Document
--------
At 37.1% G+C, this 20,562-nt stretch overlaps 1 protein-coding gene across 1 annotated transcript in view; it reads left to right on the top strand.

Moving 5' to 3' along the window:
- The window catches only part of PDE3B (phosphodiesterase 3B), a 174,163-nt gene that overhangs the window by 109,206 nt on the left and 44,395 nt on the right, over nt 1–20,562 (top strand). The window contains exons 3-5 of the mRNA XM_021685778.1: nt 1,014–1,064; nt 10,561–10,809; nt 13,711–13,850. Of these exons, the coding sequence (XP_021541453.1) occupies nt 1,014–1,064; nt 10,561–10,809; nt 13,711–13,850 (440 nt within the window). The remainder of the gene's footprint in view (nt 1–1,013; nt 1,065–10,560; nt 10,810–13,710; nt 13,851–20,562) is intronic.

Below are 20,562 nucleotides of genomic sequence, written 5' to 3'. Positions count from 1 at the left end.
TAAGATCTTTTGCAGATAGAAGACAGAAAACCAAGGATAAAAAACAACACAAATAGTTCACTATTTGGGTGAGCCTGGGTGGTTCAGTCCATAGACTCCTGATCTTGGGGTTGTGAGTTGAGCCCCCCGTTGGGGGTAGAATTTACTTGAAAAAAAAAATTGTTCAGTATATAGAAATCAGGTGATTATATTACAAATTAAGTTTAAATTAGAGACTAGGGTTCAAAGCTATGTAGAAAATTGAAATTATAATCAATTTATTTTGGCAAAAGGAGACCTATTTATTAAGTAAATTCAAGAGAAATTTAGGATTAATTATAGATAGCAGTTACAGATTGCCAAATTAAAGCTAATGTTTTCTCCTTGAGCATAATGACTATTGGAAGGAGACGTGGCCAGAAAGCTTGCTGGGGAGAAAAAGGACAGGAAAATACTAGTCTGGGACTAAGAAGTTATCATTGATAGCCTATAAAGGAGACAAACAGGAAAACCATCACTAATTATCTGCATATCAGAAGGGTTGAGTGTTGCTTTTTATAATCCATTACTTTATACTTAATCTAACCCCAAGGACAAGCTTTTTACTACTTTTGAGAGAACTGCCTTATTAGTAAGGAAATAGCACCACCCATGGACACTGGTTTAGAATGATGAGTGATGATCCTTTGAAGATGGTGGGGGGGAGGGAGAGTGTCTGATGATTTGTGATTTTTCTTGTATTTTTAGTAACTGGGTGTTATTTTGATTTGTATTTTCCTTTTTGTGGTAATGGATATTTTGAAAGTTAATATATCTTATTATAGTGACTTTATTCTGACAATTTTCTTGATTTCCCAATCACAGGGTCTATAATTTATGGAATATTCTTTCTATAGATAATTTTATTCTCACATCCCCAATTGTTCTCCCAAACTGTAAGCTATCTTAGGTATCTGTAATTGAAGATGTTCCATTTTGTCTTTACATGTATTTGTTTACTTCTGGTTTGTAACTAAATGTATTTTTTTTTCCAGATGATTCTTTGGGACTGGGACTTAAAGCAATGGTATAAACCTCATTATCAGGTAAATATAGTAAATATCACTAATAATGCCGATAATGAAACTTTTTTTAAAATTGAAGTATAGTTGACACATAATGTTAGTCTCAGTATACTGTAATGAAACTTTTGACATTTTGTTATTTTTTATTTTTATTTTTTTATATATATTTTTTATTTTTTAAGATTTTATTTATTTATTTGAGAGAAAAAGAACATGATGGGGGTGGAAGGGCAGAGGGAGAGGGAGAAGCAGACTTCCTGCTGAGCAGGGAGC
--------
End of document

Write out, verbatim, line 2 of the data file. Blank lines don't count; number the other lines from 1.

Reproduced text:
Moving 5' to 3' along the window: